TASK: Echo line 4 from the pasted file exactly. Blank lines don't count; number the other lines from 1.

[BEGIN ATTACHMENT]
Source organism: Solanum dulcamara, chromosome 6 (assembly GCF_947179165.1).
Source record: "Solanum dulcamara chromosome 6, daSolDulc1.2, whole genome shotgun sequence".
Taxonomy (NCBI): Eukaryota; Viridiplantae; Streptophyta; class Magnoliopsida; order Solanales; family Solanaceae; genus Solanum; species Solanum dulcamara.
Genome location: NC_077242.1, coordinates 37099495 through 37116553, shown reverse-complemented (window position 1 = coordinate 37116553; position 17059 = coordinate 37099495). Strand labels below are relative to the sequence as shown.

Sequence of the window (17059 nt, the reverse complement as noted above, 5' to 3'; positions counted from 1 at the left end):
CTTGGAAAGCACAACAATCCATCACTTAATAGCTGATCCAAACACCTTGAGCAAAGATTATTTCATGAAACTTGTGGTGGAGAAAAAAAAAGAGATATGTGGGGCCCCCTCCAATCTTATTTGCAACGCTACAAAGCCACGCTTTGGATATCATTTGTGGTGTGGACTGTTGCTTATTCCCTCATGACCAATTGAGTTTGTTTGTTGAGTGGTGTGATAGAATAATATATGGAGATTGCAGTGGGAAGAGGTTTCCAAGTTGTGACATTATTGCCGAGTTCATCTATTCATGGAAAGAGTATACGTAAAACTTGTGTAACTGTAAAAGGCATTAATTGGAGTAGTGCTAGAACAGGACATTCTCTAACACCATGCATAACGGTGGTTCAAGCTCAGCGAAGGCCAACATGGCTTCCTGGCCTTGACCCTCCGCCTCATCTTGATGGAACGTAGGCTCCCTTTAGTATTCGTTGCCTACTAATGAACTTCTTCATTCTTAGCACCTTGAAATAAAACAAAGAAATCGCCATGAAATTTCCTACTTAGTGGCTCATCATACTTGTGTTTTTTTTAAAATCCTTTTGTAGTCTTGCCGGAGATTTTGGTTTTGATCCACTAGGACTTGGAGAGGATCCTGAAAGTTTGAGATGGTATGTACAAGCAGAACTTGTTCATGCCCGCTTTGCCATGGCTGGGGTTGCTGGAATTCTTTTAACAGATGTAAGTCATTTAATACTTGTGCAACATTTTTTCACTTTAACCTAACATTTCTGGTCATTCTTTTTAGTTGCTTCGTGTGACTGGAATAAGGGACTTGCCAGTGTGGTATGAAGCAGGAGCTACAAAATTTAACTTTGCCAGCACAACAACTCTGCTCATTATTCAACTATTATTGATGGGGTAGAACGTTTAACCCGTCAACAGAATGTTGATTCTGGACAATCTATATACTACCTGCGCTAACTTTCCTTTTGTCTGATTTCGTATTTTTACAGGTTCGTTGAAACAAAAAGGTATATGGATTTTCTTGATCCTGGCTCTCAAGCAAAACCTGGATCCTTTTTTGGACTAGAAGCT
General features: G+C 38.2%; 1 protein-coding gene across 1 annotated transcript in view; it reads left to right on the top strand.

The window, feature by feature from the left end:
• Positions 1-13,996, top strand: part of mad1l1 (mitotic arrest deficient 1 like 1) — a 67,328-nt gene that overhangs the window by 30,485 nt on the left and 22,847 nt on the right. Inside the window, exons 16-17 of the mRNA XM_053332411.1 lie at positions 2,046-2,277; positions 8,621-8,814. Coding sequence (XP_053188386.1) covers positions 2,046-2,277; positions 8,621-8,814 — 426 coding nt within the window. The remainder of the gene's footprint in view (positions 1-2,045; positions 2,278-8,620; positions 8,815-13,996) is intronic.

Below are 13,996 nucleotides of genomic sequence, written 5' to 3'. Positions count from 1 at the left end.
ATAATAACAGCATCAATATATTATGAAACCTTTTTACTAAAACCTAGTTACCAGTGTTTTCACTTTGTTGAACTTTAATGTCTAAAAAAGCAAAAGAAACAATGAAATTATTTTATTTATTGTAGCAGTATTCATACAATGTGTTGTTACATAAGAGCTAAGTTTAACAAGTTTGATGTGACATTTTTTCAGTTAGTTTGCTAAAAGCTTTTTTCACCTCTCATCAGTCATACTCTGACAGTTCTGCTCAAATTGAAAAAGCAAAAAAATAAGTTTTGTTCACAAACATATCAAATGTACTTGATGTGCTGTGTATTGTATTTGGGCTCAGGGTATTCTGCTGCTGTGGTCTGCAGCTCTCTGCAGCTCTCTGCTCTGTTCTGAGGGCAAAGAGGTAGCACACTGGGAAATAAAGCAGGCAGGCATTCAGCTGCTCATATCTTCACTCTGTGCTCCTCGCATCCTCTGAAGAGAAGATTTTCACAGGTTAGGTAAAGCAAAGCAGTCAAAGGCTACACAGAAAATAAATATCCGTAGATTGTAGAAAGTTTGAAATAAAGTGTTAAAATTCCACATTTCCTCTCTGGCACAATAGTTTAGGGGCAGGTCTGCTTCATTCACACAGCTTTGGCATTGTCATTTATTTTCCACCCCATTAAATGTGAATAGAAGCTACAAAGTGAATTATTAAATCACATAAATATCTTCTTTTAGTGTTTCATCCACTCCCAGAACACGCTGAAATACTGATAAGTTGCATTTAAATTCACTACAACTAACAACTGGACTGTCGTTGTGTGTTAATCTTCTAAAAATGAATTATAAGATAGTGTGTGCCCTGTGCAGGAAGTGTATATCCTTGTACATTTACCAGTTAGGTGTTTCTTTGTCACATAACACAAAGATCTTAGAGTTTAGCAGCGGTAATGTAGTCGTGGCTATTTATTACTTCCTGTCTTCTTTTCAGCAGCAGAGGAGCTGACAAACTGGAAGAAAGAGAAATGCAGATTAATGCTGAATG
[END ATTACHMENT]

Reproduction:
Genome location: NC_077242.1, coordinates 37099495 through 37116553, shown reverse-complemented (window position 1 = coordinate 37116553; position 17059 = coordinate 37099495). Strand labels below are relative to the sequence as shown.